O. Bell. Harry, take this, and let your man carry it for me to Mr. Fourbes’s chamber, my lawyer, i’ the Temple.

Exit Young Bellair. [To Emilia.] Neighbour, adod, I am glad to see thee here; make much of her, sister, she’s one of the best of your acquaintance; I like her countenance and her behaviour well, she has a modesty that is not common i’ this age, adod, she has.

Lady Town. I know her value, brother, and esteem her accordingly.

O. Bell. Advise her to wear a little more mirth in her face, adod, she’s too serious.

Lady Town. The fault is very excusable in a young woman.

O. Bell. Nay, adod, I like her ne’er the worse, a melancholy beauty has her charms; I love a pretty sadness in a face which varies now and then, like changeable colours, into a smile.

Lady Town. Methinks you speak very feelingly, brother.

O. Bell. I am but five-and-fifty, sister, you know, an age not altogether insensible! [To Emilia.] Cheer up, sweetheart, I have a secret to tell thee may chance to make thee merry; we three will make collation together anon; i’ the meantime mum, I can’t abide you; go, I can’t abide you.

Enter Young Bellair. Harry, come, you must along with me to my Lady woodvil’s. I am going to slip the boy at a mistress.

Y. Bell. At a wife, sir, you would say.

O. Bell. You need not look so grum, sir; a wife is no curse when she brings the blessing of a good estate with her; but an idle town flirt, with a painted face, a rotten reputation, and a crazy fortune, adod, is the devil and all; and such a one I hear you are in league with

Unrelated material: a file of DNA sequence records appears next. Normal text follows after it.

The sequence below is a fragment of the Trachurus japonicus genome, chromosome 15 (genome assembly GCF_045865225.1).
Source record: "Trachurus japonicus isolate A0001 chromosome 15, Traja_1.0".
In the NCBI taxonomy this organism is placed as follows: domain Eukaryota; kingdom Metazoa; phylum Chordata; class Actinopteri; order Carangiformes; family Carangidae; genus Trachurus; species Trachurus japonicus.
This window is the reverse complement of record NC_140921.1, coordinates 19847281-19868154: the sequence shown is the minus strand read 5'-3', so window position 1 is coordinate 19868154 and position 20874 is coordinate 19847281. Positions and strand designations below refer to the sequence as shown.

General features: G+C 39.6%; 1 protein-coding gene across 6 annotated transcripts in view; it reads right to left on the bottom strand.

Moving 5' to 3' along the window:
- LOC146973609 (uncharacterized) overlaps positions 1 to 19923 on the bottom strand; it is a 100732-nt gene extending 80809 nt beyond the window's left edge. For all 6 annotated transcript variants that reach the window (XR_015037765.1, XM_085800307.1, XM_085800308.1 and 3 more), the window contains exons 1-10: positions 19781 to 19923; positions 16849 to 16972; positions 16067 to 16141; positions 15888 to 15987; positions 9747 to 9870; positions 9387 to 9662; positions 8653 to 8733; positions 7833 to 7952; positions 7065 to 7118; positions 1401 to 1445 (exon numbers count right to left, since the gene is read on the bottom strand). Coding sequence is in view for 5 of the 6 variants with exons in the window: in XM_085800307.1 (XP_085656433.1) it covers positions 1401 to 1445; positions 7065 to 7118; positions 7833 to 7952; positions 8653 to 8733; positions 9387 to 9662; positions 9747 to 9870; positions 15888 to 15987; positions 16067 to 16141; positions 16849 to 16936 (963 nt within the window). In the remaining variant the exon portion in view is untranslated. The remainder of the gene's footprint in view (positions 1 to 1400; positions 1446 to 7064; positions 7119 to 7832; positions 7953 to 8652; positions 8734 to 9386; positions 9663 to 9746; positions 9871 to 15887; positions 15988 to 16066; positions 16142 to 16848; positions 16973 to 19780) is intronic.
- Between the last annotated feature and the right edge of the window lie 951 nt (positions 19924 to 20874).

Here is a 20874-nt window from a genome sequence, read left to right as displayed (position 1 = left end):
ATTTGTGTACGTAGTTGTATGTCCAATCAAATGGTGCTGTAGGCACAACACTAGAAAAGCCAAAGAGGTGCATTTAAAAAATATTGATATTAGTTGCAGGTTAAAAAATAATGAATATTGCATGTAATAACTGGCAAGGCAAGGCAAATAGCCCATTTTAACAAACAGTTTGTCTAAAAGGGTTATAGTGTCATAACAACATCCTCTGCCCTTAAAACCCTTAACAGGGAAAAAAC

Y. Bell. I cannot help detraction, sir.

O. Bell. Out, a pise o’ their breeches, there are keeping fools enough for such flaunting baggages, and they are e’en too good for ’em. [To Emilia.] Remember night, go, you’re a rouge, you’re a rogue; fare you well, fare you well; come, come,come along, sir.

[Exeunt Old and Young Bellair.

Lady Town. On my word the old man comes on apace; I’ll lay my life he’s smitten.

Emil. This is nothing but the pleasantness of his humour.

Lady Town. I know him better than you; let it work, it may prove lucky.

Enter a Page.

Page. Madam, Mr. Medley has sent to know whether a visit will not be troublesome this afternoon?

Lady Town. Send him word his visits never are so.

[Exit Page.

Emil. He’s a very pleasant man.

  By PanEris using Melati.

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